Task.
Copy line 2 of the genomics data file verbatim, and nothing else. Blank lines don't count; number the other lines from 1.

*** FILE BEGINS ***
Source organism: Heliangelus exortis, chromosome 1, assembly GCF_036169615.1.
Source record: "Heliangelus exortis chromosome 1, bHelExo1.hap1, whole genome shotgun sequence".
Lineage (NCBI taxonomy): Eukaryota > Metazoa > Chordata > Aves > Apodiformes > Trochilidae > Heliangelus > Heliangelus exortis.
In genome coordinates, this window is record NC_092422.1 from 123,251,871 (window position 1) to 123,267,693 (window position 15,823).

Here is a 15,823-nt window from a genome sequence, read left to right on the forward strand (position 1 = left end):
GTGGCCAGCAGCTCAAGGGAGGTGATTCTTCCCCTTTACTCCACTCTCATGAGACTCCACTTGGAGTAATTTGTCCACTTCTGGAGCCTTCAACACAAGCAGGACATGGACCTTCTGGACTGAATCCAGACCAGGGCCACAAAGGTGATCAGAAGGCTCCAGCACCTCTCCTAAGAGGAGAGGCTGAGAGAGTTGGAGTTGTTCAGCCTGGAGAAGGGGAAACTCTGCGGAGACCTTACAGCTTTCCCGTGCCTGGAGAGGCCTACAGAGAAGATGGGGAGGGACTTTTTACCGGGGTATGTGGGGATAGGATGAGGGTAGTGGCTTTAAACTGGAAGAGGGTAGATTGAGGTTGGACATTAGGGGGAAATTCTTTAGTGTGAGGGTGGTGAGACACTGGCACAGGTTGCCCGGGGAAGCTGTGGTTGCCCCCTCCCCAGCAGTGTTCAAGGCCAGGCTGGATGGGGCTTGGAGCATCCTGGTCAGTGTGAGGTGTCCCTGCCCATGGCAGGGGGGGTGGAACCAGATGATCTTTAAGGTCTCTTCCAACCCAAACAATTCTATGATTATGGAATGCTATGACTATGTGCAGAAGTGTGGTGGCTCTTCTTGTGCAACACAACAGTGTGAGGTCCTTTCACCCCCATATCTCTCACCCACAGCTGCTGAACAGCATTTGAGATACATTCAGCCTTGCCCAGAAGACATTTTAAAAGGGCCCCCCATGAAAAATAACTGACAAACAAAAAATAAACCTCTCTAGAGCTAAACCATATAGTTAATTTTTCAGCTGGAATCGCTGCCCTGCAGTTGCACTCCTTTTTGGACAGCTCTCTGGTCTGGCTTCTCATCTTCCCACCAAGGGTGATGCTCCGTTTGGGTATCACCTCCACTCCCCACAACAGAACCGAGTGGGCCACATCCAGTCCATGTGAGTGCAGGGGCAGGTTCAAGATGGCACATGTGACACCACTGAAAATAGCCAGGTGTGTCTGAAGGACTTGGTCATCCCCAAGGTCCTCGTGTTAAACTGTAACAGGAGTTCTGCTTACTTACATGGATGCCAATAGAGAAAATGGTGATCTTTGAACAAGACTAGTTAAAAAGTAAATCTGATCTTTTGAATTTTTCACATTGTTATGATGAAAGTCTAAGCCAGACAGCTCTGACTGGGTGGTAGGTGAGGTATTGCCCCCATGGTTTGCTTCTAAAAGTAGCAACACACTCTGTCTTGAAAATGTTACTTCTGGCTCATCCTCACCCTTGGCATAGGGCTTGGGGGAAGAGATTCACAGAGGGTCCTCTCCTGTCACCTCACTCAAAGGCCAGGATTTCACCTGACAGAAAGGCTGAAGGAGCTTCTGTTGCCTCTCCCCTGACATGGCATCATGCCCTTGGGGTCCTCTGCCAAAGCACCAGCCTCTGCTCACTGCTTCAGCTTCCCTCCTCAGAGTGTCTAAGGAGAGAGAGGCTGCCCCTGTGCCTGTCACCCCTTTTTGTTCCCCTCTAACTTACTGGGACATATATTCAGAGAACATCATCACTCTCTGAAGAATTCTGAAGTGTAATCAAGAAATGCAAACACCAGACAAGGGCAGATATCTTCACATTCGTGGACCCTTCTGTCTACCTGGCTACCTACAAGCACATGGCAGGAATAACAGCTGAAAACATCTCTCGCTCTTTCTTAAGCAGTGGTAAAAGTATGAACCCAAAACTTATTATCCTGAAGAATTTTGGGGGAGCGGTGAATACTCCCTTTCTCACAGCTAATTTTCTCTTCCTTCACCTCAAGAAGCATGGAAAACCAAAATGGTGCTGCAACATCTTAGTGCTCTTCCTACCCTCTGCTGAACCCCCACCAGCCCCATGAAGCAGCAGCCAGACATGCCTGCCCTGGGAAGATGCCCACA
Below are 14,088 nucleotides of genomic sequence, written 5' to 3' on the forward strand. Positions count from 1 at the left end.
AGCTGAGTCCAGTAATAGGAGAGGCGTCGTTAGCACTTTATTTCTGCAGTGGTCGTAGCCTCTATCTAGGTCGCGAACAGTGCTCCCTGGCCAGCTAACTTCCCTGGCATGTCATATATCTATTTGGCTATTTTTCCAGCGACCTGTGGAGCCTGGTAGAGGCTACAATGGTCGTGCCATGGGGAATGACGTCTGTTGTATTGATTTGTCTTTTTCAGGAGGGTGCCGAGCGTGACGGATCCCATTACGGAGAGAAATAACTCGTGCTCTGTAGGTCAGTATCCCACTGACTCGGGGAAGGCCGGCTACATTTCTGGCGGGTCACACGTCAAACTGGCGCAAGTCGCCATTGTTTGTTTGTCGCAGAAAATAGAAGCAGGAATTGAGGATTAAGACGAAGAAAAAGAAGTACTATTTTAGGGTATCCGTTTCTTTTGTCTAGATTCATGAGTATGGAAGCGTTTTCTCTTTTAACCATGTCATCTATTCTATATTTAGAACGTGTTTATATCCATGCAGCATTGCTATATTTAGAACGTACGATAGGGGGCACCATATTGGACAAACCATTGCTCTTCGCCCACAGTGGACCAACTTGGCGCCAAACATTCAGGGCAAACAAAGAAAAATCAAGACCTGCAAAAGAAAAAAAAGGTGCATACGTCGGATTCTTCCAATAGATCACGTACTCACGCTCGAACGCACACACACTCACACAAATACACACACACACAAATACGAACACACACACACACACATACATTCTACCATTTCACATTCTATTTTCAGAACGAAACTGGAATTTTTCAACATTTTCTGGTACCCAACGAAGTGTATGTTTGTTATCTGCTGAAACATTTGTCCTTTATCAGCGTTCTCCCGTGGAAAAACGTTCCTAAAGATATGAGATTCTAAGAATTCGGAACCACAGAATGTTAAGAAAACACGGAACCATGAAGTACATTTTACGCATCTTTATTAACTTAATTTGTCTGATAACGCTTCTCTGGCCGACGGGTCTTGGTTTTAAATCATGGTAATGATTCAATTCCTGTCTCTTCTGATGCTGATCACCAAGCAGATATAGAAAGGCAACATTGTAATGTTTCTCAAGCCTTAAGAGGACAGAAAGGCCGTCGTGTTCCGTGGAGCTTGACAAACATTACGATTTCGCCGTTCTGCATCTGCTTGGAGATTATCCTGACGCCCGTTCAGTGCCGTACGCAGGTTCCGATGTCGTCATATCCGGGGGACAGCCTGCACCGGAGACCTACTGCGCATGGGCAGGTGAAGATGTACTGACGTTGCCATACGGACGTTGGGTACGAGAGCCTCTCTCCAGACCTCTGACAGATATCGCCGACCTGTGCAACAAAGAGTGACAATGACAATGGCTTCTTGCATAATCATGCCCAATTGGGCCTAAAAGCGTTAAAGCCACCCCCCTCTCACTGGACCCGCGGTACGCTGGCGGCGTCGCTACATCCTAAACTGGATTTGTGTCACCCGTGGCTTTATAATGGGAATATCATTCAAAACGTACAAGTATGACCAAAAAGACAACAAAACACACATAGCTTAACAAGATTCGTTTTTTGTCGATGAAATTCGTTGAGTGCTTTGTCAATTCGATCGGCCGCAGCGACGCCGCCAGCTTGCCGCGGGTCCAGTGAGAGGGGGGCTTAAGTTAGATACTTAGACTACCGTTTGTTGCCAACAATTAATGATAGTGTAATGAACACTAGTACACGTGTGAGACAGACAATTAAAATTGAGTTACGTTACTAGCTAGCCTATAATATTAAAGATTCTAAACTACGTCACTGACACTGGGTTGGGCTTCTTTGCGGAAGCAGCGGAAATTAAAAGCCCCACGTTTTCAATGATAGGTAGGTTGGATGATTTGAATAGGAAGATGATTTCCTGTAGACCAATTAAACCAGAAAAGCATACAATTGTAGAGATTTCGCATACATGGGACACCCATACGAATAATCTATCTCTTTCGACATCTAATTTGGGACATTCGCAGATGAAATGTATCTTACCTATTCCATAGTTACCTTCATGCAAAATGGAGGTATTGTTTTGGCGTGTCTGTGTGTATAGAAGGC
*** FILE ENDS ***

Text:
Source record: "Heliangelus exortis chromosome 1, bHelExo1.hap1, whole genome shotgun sequence".